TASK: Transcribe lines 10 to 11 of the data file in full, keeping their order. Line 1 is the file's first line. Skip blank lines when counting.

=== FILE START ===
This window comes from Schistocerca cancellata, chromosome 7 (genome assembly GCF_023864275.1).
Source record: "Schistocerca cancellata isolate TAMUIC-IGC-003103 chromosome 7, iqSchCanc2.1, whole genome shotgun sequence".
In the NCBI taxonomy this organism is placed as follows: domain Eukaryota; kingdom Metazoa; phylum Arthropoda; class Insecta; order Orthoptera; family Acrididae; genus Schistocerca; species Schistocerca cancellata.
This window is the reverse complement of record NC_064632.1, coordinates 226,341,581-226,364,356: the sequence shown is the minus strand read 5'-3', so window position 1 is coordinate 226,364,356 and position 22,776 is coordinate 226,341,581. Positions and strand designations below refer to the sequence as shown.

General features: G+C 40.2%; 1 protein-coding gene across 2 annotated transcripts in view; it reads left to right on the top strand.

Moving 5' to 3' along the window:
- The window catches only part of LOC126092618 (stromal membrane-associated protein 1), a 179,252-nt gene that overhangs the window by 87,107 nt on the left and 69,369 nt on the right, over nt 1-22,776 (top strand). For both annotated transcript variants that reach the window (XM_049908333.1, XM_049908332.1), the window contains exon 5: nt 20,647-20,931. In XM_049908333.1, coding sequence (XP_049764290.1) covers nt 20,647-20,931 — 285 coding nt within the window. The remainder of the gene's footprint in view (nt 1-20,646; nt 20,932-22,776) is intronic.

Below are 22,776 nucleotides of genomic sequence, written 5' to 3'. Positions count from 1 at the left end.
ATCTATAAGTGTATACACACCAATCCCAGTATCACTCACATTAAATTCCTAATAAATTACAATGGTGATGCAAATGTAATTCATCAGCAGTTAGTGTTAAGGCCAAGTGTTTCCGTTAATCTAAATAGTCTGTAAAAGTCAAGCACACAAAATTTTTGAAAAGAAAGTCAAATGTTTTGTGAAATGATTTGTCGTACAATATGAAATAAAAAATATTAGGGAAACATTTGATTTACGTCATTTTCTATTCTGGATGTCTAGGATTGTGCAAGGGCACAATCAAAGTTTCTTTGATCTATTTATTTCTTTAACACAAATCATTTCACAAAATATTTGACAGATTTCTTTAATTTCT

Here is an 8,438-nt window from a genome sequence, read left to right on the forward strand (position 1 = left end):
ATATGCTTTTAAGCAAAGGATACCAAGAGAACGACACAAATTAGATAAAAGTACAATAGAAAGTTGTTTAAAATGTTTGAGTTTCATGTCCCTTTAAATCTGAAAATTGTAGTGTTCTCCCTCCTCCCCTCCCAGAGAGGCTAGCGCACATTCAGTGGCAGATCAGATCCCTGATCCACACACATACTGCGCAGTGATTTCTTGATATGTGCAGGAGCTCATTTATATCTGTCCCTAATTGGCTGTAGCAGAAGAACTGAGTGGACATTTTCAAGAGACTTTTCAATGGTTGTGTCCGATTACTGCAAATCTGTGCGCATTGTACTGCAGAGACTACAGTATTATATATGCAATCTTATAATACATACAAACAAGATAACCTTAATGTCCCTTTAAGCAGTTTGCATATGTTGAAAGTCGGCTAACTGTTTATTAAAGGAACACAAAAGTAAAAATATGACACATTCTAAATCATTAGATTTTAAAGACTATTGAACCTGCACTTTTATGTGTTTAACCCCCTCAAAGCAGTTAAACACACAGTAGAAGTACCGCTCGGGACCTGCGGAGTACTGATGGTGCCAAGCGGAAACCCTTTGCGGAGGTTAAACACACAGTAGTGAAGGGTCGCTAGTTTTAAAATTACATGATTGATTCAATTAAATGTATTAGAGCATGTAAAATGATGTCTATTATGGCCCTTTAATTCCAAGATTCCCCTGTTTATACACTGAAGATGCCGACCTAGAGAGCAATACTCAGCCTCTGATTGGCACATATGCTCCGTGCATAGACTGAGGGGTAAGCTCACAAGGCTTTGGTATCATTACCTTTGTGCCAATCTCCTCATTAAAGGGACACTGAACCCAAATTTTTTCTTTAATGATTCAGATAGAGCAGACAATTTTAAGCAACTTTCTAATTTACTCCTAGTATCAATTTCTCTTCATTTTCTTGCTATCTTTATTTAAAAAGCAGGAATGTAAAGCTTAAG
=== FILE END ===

Here is an 8,438-nt window from a genome sequence, read left to right on the forward strand (position 1 = left end):
ATATGCTTTTAAGCAAAGGATACCAAGAGAACGACACAAATTAGATAAAAGTACAATAGAAAGTTGTTTAAAATGTTTGAGTTTCATGTCCCTTTAAATCTGAAAATTGTAGTGTTCTCCCTCCTCCCCTCCCAGAGAGGCTAGCGCACATTCAGTGGCAGATCAGATCCCTGATCCACACACATACTGCGCAGTGATTTCTTGATATGTGCAGGAGCTCATTTATATCTGTCCCTAATTGGCTGTAGCAGAAGAACTGAGTGGACATTTTCAAGAGACTTTTCAATGGTTGTGTCCGATTACTGCAAATCTGTGCGCATTGTACTGCAGAGACTACAGTATTATATATGCAATCTTATAATACATACAAACAAGATAACCTTAATGTCCCTTTAAGCAGTTTGCATATGTTGAAAGTCGGCTAACTGTTTATTAAAGGAACACAAAAGTAAAAATATGACACATTCTAAATCATTAGATTTTAAAGACTATTGAACCTGCACTTTTATGTGTTTAACCCCCTCAAAGCAGTTAAACACACAGTAGAAGTACCGCTCGGGACCTGCGGAGTACTGATGGTGCCAAGCGGAAACCCTTTGCGGAGGTTAAACACACAGTAGTGAAGGGTCGCTAGTTTTAAAATTACATGATTGATTCAATTAAATGTATTAGAGCATGTAAAATGATGTCTATTATGGCCCTTTAATTCCAAGATTCCCCTGTTTATACACTGAAGATGCCGACCTAGAGAGCAATACTCAGCCTCTGATTGGCACATATGCTCCGTGCATAGACTGAGGGGTAAGCTCACAAGGCTTTGGTATCATTACCTTTGTGCCAATCTCCTCATTAAAGGGACACTGAACCCAAATTTTTTCTTTAATGATTCAGATAGAGCAGACAATTTTAAGCAACTTTCTAATTTACTCCTAGTATCAATTTCTCTTCATTTTCTTGCTATCTTTATTTAAAAAGCAGGAATGTAAAGCTTAAG